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“I have come that they may have life, and that they may have it more abundantly.”—John 10:101
The story is told of an artist who sculpted a beautiful angel and wanted the master artist, Michelangelo, to inspect it and offer his opinion. So Michelangelo was called in. The master artist carefully looked at the sculpture from every angle.
Finally, he said, “Well, it lacks only one thing.” Then he turned around and walked out.
The artist didn’t know what it lacked, and he was embarrassed to go and ask Michelangelo. So he sent a friend to Michelangelo’s studio to try and find out what his statue lacked.
The great artist replied, “It lacks only life.”
The same could be said of a lot of people today. They have the house, the car, the spouse, and the kids. They have the career. They have money in the bank. They have everything going the way that things ought to go to supposedly live life to its fullest. But there is something still lacking. They are still lacking life.
Jesus has something to say about that, and in John’s Gospel, He tells us what our lives ought to be about… “I have come that they may have life, and that they may have it more abundantly.”
The context of John 10 is that of a shepherd and his sheep, where Jesus is the Shepherd, while we are the sheep. But we are reminded that Jesus is not just our Shepherd; He is the Good Shepherd. It is important to know that the word used here for “good” doesn’t just mean morally good, though it includes that. It also could be translated “beautiful” or “winsome” or “lovely,” even “attractive.” Jesus is the beautiful, attractive, winsome Shepherd, and the Shepherd’s plan for His flock—more specifically, the Lord’s plan for you—is that your life would flourish. It is His absolute joy to bless you. …
The abundant life that John 10:10 speaks of is not necessarily a long life, though it may be, but it certainly is a full one. Medical science seeks to add years to our lives, but only Jesus can add life to our years. …
If somehow the Bible read differently and there was no promise of heaven and no afterlife, if we simply stopped existing when we die, but everything else about the Christian life remained the same, I still would be a Christian on that basis alone. To have Christ in my life, to have His leading, to have His guidance, to have His blessing, to have these standards to live by and to guide my life by … I would be a Christian for these things alone.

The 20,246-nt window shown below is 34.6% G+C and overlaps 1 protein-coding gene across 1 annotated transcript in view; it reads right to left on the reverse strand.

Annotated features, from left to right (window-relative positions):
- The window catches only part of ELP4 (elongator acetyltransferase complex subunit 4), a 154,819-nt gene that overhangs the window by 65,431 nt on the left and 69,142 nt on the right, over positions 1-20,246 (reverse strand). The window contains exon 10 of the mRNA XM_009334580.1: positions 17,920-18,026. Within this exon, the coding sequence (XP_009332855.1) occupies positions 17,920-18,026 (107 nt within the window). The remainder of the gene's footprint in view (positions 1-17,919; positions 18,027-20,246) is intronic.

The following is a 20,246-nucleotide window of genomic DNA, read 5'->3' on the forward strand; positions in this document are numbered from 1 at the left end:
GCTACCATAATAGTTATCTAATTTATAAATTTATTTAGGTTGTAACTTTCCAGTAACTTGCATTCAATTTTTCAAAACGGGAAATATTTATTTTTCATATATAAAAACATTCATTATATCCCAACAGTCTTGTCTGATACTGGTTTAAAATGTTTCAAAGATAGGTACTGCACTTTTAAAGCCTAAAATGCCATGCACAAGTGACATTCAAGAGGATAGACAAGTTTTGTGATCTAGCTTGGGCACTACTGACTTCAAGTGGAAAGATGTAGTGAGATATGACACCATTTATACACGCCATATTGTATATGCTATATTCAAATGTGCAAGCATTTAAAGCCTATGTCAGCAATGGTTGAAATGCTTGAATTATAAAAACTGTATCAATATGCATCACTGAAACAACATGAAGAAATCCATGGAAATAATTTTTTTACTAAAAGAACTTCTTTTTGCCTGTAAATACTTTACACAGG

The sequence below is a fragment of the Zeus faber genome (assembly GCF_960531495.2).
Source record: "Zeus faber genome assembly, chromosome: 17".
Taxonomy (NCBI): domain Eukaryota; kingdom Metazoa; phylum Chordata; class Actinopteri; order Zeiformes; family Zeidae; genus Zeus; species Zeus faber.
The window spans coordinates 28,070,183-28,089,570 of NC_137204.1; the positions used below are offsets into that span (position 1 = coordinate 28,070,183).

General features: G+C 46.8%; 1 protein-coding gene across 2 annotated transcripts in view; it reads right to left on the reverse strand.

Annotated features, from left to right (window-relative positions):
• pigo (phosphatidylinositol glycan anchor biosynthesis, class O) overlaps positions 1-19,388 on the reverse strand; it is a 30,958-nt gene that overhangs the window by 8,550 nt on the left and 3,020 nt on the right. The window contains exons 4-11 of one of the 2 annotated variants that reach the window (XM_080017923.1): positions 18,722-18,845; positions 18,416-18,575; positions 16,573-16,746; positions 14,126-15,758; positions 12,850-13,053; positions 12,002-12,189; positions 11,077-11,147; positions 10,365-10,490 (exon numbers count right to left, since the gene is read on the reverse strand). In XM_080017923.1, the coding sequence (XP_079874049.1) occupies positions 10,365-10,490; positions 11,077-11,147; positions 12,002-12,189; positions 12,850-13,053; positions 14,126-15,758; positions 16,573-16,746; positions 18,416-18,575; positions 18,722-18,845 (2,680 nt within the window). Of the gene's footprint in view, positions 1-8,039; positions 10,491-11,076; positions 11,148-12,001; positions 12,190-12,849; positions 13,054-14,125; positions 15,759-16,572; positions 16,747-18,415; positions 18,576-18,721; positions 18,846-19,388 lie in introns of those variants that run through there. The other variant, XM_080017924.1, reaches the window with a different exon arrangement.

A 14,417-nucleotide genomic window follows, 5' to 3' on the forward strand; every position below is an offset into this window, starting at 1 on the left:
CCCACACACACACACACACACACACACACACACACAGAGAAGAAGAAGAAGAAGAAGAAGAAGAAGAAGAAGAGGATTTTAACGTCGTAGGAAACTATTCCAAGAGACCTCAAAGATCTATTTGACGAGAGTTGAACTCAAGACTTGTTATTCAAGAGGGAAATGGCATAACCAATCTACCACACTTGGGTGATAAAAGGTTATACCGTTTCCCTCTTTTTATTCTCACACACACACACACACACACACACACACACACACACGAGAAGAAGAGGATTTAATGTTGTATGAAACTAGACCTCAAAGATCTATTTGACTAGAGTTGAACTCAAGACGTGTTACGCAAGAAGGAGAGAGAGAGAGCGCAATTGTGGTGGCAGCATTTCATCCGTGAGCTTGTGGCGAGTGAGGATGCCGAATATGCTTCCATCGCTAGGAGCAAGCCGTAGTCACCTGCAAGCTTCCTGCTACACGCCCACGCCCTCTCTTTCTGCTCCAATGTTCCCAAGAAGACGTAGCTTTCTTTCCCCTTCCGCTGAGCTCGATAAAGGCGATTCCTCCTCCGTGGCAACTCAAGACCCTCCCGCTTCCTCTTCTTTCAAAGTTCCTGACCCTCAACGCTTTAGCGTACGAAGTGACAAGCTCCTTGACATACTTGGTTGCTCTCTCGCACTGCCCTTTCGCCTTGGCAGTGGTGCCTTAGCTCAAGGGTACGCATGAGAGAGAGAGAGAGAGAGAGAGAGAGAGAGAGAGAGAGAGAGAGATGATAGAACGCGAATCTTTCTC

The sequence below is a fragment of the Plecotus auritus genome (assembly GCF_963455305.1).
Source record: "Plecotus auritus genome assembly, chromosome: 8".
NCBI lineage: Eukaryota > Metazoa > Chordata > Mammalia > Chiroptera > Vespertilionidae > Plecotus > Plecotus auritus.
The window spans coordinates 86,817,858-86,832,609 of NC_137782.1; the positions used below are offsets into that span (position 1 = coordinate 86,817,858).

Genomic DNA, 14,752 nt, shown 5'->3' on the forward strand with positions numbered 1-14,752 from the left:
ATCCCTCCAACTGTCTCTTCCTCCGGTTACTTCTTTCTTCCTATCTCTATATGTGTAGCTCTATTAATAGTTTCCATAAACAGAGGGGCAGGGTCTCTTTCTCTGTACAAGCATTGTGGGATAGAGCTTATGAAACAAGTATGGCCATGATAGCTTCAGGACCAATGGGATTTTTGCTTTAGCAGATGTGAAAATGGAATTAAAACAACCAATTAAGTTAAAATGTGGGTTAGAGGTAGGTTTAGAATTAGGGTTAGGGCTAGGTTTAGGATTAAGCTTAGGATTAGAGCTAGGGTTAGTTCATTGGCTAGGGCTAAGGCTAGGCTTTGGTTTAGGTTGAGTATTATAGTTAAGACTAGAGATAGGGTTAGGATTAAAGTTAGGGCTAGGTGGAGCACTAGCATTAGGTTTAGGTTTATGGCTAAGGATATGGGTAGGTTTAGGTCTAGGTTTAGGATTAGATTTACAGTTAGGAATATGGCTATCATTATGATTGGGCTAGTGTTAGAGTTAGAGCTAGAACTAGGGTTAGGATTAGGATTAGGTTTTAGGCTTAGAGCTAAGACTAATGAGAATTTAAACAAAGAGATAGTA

If neither heaven nor God’s plan to live eternally were promised to me, it has been worth it just having the Lord in my life. But the good news, friend, is there is a heaven. There is an afterlife. There is the hope that every Christian has: life—and that more abundantly.—Greg Laurie2
What did Jesus mean when He promised an abundant life?
In John 10:10, Jesus said, “The thief does not come except to steal, and to kill, and to destroy. I have come that they may have life, and that they may have it more abundantly.” Unlike a thief, the Lord Jesus does not come for selfish reasons. He comes to give, not to get. He comes that people may have life in Him that is meaningful, purposeful, joyful, and eternal. We receive this abundant life the moment we accept Him as our Savior.
This word “abundant” in the Greek is perisson, meaning “exceedingly, very highly, beyond measure, more, superfluous, a quantity so abundant as to be considerably more than what one would expect or anticipate.” In short, Jesus promises us a life far better than we could ever imagine, a concept reminiscent of 1 Corinthians 2:9: “No eye has seen, no ear has heard, no mind has conceived what God has prepared for those who love him.” …
Before we begin to have visions of lavish homes, expensive cars, worldwide cruises, and more money than we know what to do with, we need to pause and think about what Jesus teaches regarding this abundant life. The Bible tells us that wealth, prestige, position, and power in this world are not God’s priorities for us.3 In terms of economic, academic, and social status, most Christians do not come from the privileged classes. Clearly, then, abundant life does not consist of an abundance of material things. If that were the case, Jesus would have been the wealthiest of men. But just the opposite is true.4
Abundant life is eternal life, a life that begins the moment we come to Christ and receive Him as Savior, and goes on throughout all eternity. “Now this is eternal life: that they may know you, the only true God, and Jesus Christ, whom you have sent.”5 This definition makes no mention of length of days, health, prosperity, family, or occupation. As a matter of fact, the only thing it does mention is knowledge of God, which is the key to a truly abundant life.
What is the abundant life? First, abundance is spiritual abundance, not material. In fact, God is not overly concerned with the physical circumstances of our lives. He assures us that we need not worry about what we will eat or wear.6 …